universal than the protection of the repose or defence of the
greatness of one's country. The company and daily conversation of
so many noble, young and active men cannot but be well-pleasing
Michel Eyquem, Seigneur de Montaigne (1588)
War of all things proceeds least upon definite rules, but draws
principally upon itself for contrivances to meet an emergency;
and in such cases the party who faces the struggle and keeps his
temper best meets with most security, and he who loses his temper
about it with correspondent disaster.
Thucydides [History of the Peloponnesian Wars]
Blessed is the man whom God corrects; so do not despise the
discipline of the Almighty. For He wounds, but He also binds up;
He injures, but His hands also heal. From six calamities He will
rescue you; in seven no harm will befall you. In famine He will
ransom you from death, and in battle from the stroke of the
sword. You will be protected from the lash of the tongue, and
need not fear when destruction comes.
Job 5:17-21 NIV Bible
Courage is, however, by no means an act of the understanding, but
likewise a feeling, like fear; the latter looks to the physical
preservation, courage to the moral preservation. Courage, then,
is a nobler instinct. But because it is so, it will not allow
itself to be used as a lifeless instrument, which produces its
effects exactly according to prescribed measure. Courage is
therefore no mere counterpoise to danger in order to neutralise
the latter in its effects, but a peculiar power in itself.
Karl von Clausewitz
The trials that we have to undergo are sent to us for a good
purpose, and we must think so, and learn to bear up with them in
that spirit. Never despond but be cheerful as possible under all
sufferings — and bless our good fortune, and be thankful
that we are spared worse evils. As it is now we have won the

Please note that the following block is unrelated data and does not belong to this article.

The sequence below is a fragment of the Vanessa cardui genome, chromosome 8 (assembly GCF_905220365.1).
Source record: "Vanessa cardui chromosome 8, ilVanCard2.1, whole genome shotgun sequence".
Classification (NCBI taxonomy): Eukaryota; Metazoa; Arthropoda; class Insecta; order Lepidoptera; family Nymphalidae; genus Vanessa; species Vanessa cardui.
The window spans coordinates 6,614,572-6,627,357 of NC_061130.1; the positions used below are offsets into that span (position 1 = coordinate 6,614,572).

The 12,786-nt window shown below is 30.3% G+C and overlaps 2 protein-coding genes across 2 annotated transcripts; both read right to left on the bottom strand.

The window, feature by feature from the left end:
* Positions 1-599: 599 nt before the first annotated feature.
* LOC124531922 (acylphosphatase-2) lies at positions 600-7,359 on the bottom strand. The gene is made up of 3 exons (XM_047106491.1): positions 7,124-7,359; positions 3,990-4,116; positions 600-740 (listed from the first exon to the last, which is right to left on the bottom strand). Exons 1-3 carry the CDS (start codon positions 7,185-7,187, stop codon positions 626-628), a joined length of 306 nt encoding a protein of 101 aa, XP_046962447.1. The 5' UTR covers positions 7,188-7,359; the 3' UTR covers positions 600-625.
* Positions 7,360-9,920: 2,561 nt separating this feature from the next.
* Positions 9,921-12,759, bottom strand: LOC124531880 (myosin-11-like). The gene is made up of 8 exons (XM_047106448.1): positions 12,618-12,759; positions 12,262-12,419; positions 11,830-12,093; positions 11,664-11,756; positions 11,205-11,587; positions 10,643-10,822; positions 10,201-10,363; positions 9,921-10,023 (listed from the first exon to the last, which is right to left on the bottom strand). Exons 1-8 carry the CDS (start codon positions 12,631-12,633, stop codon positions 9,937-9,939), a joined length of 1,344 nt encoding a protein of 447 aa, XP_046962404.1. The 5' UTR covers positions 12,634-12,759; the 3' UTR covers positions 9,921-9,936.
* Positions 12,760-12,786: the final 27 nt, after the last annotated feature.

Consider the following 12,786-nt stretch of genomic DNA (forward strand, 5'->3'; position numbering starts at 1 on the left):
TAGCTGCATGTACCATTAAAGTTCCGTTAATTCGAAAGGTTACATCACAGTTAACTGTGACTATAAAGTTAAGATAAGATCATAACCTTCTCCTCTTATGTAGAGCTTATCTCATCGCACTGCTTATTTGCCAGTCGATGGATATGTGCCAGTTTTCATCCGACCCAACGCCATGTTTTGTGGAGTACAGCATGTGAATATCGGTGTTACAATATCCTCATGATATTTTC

respect of all the outside world by our valor, our patience, our
endurance, and our trust in the final success of our cause. This
we have gained when at first the opinion of the world was against
us — the north had pursued a systematic course of
vituperation and villification, detracting from us in all things
— but now even those who were our bitterest enemies grant
us the possession of the most noble qualities, and the Yankees
themselves acknowledge our superiority of courage and spirit to
themselves. They wonder how it is that our half clad, half
starved soldiers can fight so well. The idea of anyone fighting
for principle has never for once entered their understanding.
Lafayette McLaws [16 November 1862 letter]
It's only the civilized who are horrified at brutality —
even when the brutes are their own kind, even when the victims
are their sworn enemies.
The courage of a soldier is found to be the cheapest and most
common quality of human nature.
Edward Gibbon [ch 26 vol 3 The Decline and Fall of the Roman
Valor: A soldierly compound of vanity, duty and the gambler's
Ambrose Gwinnett Bierce
There is no question what the roll of honor in America is. The
roll of honor consists of the names of men who have squared their
conduct by ideals of duty.
R. Woodrow Wilson